I won’t give a summary of the walk as others are better qualified for that, suffice to say there was a good turn out of fifteen people and a couple of dogs and the weather was great after an ominous start to the day.

Lepidoptera as follows:

As is usual on the higher part of the moor micro moths were few and far between, in fact I only saw three all day but two of those were new to me 🙂

No Annie, it wasn’t a White-streaked Badger Moth but Eupoecilia angustana. It’s larvae feed on the flowers and seeds of Heather amongst other plants.
This was in the grass at the base of an isolated birch tree – Epinotia trigonella. It’s larvae feed on the spun leaves of birch. At 10mm in length it’s nearly twice the size of the previous species. This one brings my list of Lepidoptera seen in Calderdale to 499…….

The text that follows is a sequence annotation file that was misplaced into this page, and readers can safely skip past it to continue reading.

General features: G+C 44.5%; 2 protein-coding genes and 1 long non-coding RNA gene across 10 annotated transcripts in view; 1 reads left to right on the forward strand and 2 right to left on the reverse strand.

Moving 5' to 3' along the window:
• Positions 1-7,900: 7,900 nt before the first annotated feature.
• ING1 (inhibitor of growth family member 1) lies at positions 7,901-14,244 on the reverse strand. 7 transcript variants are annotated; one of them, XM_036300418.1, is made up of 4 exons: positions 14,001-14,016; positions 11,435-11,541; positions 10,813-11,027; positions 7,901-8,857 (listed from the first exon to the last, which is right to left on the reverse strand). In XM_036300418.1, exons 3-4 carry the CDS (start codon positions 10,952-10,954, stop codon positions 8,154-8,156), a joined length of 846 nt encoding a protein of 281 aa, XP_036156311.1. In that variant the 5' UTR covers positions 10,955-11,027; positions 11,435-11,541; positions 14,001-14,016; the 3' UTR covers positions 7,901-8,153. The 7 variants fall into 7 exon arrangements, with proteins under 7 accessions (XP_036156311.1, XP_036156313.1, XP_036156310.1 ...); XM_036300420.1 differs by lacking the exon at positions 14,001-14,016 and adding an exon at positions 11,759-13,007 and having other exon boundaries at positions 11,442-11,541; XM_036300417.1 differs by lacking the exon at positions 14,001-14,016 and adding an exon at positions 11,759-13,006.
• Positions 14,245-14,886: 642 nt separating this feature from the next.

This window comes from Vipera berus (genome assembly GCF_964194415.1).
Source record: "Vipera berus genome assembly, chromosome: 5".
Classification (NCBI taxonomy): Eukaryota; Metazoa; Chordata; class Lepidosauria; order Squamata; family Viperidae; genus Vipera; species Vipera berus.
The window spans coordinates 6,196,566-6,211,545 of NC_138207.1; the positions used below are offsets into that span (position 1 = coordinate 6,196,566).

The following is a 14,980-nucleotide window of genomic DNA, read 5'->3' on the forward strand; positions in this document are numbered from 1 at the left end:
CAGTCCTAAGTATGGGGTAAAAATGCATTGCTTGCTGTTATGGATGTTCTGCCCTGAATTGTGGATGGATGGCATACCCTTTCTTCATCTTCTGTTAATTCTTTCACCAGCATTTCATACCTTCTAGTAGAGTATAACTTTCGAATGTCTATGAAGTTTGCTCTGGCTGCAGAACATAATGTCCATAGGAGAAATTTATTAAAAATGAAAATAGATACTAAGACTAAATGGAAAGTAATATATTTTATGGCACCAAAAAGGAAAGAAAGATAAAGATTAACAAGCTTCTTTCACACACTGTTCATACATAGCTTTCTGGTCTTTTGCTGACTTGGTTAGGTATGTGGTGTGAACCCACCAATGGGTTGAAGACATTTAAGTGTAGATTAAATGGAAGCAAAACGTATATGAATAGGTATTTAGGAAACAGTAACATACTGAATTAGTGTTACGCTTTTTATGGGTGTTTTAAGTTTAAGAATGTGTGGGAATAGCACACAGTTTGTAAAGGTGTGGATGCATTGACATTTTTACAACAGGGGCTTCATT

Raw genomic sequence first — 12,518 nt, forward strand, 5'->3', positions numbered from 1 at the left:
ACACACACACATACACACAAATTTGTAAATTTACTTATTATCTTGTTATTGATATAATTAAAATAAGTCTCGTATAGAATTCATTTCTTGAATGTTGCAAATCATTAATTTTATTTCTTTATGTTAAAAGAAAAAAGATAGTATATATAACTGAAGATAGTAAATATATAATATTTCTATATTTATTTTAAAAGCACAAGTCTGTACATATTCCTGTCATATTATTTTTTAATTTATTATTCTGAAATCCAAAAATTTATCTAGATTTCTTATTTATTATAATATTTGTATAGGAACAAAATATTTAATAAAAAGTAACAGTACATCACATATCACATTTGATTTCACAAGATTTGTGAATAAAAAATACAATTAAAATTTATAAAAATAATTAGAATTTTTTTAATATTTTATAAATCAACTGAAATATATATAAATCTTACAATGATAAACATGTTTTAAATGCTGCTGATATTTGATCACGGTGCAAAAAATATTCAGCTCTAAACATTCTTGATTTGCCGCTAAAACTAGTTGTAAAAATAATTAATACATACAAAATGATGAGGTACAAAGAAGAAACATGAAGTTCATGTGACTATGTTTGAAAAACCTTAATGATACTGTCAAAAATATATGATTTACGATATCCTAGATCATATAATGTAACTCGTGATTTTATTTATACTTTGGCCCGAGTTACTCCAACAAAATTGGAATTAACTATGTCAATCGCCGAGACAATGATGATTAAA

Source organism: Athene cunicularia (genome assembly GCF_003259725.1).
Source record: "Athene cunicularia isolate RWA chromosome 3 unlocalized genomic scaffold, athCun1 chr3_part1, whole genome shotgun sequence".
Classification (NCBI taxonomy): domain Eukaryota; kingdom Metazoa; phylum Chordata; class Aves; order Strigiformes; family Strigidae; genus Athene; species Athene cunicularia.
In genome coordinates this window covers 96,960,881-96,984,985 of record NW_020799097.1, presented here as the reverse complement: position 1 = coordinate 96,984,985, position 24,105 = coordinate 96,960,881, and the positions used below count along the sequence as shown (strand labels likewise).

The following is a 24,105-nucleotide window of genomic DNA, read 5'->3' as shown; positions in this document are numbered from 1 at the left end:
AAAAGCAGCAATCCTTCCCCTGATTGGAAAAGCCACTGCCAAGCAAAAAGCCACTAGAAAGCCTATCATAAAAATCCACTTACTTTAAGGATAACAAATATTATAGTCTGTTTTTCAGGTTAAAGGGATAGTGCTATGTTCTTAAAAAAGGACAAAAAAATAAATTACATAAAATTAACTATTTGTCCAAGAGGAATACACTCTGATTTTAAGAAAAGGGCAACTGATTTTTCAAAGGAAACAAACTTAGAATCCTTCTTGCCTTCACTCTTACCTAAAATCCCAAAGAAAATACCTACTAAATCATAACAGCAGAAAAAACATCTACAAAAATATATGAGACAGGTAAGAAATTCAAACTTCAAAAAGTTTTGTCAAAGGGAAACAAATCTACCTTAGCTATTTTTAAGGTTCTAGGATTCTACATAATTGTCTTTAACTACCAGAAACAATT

The third micro was a Agapeta hamana lying face down in a puddle!
Lots of leaf mines and coleophora cases seen but I’ll not trouble you with a list of meaningless latin names.
Other leps were:
Silver Y x 3 flying wildly after been disturbed
Peacock sunning itself on Heather
Small White x 1
One Buff-tip larva doing well to avoid being trampled or run over in the car park.
Also of interest was this Cowberry plant hosting the fungi – Cowberry Redleaf (Exobasidium vaccinii). It deforms the upperside of the leaf turning it a reddish colour and the underside is covered in a white spore-bearing powder. I don’t think this is the usual rust or smut but more closely related to the jelly fungi, sharing the same phylum.